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Human Evolution: Past, Present & Future. London, 8-10th May 2013. Iodine , PUFAs and i odolipids in h ealth and disease : A n evolutionary perspective S Venturi 1 , CA Castellano 2,3 and SC Cunnane 2,3

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Human Evolution: Past, Present & Future. London, 8-10th May 2013

Iodine, PUFAs and iodolipidsin healthand disease: An evolutionaryperspective

S Venturi1, CA Castellano2,3 and SC Cunnane2,3

1Servizio di Igiene AUSL - Pennabilli (RN), Italy - Phone: 0541928205 - E-mail: venturi.sebastiano@gmail.com, 2Research Center on Aging, 3Depts of Medicine, Université de Sherbrooke, QC, Canada.

  • Iodine and polyunsaturates (PUFA)
  • Crucial for the evolution of life
  • “Membrane lipid language“ of cells (2) (Figures 1, 2)
  • Structurally and metabolically synergic
  • Iodide (I-) – an antioxidant
  • Electron donor through peroxidase enzymes.
  • Most ancient inorganic antioxidant in all iodide concentratingcells from primitive marine algae to vertebrates (4,5).

Figure 1 - Membrane Chemistry

Phospholipids contain one saturated and one unsaturated fatty acid.

  • Evolution of the thyroid and brain
  • Origin in the primitive vertebrate foregut
  • About 500 million years ago, thyroid cells specialized in the uptake and storage of iodo-compounds in the thyroid, a new follicular organ.
  • At the same time, ectodermic cells differentiated into neuronal cells and became the primitive nervous system (2, 3).
  • Iodo-lipids
  • Synthesized by thyroid cells, neurons
  • Novel “words” of the chemical “lipid language”
  • Membrane adaptation to the terrestrialenvironment.
  • Implicated in apoptosis, carcinogenesis, degenerative diseases as well as "(semi)aquatic theory" of human evolution.

Figure 2 Lipid language

The arachidonic acid pathway to

leukotrienes, prostaglandins, and thromboxanes.

  • PUFA susceptible to peroxidation
  • Primitive oxygenic and photosynthetic algae, the basis of the marine food chain, accumulatedtrace-elements such as I andSe to protect the fragile PUFAs in their cell membranes against peroxidation (~3.5 billion years ago).
  • In chemistry, the amount of unsaturation (double bonds) in PUFA is the iodine value or iodine number.
  • Fish do not synthesize omega-3 fatty acids but only accumulate them by eating algae.
  • Hypothyroidism in humans
  • Thyroidectomy or iodine deficient hypothyroidism - metabolic and phylogenetic regression to antecedent reptile stage.
  • Many symptoms of the hypothyroid humans seem to be reptile-like: dry, hairless, scaly and cold skin with a general slowdown of metabolism, digestion, heart rate, nervous reflexes, lethargy and hypothermia (6).
  • Amphibian metamorphosis
  • I and T4 stimulate the spectacular apoptosis (programmed cell death) of the cells of the larval gills, tail and fins
  • Transforming the aquatic, vegetarian tadpole into the terrestrial, carnivorous frog with better neurological, visuospatial, olfactory and cognitive abilities for hunting (6).
  • Contrasts with neotenic amphibian salamanders, which, without introducing iodine, don’t transform in terrestrial adults and live and reproduce in the larval form of aquatic axolotl.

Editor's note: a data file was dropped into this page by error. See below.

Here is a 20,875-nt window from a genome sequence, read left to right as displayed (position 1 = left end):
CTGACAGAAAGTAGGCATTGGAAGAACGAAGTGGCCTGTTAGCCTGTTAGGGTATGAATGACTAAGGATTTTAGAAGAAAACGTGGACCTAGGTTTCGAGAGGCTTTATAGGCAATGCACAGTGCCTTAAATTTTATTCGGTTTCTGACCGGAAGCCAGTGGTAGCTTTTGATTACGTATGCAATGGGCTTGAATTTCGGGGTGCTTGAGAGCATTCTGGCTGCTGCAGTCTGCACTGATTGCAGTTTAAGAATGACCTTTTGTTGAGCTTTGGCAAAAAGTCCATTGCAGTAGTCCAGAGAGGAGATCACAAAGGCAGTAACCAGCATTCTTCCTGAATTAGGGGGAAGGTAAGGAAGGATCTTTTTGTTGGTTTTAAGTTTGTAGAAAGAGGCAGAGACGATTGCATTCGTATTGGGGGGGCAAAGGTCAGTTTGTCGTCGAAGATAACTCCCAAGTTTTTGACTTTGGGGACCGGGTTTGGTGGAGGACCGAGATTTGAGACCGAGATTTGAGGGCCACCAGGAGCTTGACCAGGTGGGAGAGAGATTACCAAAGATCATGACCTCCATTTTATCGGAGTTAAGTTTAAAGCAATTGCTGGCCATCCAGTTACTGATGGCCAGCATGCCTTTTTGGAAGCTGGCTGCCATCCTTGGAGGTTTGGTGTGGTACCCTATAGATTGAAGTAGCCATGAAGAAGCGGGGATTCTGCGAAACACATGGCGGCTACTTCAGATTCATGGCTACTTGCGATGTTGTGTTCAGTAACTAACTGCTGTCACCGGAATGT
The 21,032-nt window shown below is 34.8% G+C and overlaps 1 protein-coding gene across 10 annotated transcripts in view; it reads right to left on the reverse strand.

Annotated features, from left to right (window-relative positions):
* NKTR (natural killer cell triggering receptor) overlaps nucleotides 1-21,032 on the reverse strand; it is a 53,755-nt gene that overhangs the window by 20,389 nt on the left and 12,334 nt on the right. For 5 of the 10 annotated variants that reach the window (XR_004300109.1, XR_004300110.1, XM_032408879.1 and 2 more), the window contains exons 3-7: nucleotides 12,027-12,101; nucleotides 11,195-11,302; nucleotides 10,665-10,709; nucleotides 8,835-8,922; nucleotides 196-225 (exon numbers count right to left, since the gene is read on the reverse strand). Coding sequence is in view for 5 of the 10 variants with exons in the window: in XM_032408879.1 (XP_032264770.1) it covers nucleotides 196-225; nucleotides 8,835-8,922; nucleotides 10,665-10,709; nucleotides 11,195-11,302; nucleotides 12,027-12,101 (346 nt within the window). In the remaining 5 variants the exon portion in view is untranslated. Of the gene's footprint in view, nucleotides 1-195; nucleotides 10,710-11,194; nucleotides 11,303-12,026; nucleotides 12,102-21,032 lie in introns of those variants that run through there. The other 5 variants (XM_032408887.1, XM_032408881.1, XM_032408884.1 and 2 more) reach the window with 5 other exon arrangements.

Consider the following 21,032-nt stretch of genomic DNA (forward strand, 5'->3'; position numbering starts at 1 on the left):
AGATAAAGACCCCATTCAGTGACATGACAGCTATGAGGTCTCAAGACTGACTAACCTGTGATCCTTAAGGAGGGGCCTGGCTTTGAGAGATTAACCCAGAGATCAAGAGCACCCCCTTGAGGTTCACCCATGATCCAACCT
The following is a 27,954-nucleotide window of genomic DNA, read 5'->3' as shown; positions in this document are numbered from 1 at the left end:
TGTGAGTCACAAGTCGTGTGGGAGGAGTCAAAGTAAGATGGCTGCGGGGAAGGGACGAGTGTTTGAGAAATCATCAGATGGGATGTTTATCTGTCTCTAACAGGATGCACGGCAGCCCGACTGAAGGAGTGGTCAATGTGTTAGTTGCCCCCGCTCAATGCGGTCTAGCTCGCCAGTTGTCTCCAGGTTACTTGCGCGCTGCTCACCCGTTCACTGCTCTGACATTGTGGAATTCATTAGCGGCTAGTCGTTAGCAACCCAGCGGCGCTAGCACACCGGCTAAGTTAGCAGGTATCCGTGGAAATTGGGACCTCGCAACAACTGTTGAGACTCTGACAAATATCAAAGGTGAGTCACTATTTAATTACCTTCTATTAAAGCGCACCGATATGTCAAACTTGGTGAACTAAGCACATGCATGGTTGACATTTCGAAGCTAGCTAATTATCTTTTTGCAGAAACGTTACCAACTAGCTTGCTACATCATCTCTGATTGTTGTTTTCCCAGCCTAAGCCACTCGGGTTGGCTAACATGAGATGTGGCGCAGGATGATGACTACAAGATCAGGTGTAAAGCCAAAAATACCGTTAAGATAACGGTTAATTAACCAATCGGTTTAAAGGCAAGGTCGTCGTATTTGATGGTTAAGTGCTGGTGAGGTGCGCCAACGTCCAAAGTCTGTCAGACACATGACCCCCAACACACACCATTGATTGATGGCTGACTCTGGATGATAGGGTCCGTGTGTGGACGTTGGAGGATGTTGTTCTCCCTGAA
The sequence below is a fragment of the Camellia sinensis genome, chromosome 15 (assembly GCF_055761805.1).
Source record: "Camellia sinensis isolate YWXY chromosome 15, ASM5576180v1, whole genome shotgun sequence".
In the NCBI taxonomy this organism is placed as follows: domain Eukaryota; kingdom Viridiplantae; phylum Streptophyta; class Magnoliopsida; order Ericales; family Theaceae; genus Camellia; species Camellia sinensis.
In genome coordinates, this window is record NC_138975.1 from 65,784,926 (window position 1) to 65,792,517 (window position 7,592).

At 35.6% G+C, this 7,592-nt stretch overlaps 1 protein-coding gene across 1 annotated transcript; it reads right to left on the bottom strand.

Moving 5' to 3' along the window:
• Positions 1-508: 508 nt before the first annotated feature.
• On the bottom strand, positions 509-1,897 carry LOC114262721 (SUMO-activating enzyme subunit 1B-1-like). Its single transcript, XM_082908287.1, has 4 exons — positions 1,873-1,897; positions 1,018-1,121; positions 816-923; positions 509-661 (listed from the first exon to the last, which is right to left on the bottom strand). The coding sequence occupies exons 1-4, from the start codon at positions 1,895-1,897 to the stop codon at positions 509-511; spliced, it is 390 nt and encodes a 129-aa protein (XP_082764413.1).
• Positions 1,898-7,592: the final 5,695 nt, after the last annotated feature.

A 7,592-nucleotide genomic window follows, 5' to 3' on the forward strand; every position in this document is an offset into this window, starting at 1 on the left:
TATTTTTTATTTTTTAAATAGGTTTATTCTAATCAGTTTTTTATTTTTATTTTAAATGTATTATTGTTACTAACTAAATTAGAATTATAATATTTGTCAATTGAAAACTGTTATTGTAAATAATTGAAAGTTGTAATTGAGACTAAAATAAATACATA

• Antioxidant mechanism of iodides
  • 2 I- → I2 + 2 e- (electrons) = - 0.54 volts
  • 2 I- + peroxidase + H2O2 + 2 tyrosine → 2 Iodo-tyrosine + H2O + 2 e- (antioxidants)
  • 2 e- + H2O2 + 2H+ (of intracellular water-solution) → 2 H2O
  • 2 I- + peroxidase + H2O2 + tyrosine, histidine, lipids, carbons → iodo-compounds + H2O + 2 e- (antioxidants)
  • Iodo-lipids:
  • DHA - iodolactone (5-iodo-4-hydroxy-7,10,13,16,19-
  • docosapentaenoicacid, gamma-lactone) and
  • AA – iodolactone (6-iodo-5-hydroxy-8,11,14-eicosatrienoic acid,
  • delta-iodolactone).

Biodistribution of radio-iodine in the human

Sequence of 123-iodide total-body scintiscans of a woman after intravenous injection of 123-iodide (half-life: 13 h); (from left) respectively at 30 min, and 6, 20 and 48 h. The highest and most rapid concentration of radio-iodide is in stomach, salivary glands, CSF, choroid plexus and oral mucosa. In the thyroid, iodide is more progressive, as in a reservoir (from 1% after 30 min to 5.8 % after 48 h; Venturi, 2007).

Biodistribution of radio-iodine in the rat

Distribution of 131-iodine (half-life - 8 d) in autoradiographs of the rat after subcutaneous injection of 131-iodine. High I concentration is evident in iodo-compounds and iodo-lipids of the choroid plexus, retina, hypothalamus, gastric mucosa and epidermis, where it is detectable up to 5 days after injection (courtesy of Path Biol, 1961; Acta Radiol Ther Physics Biology, 1964).

REFERENCES

(1) Venturi S. (2013). Iodine, PUFAs and iodolipids in health and diseases: an evolutionary perspective. Accepted for publication in Nutr Health

(2) Crawford, M. A. (2010). The language of lipids. In: Cunnane S, Stewart K, Eds. Human Brain Evolution, The Influence of Freshwater and Marine Food Resources. Wiley-Blackwell, NJ, 2010,: 13-28.

(3) Cunnane, S. (2010). Brain-Selective Nutrients. In: Cunnane S, Stewart K, Eds. Human Brain Evolution, The Influence of Freshwater and Marine Food Resources, Wiley-Blackwell , NJ, 2010: 33-61

(4) Küpper, F.C., Carpenter, L.J., McFiggans, G.B., et al. (2008). "Iodide accumulation provides kelp with an inorganic antioxidant impacting atmospheric chemistry". Proc. Natl. Acad. Sci. U.S.A. 105 (19): 6954–8.

(5) Packer, L. (2008). Oxidants and Antioxidants in Biology. XIV Biennial Meeting of the Society for Free Radical Research International; October 18-22, 2008. Beijing (China).*

(6) Venturi, S. (2011). Evolutionary Significance of Iodine. Current Chem. Biol., 5 ,3 :155-162.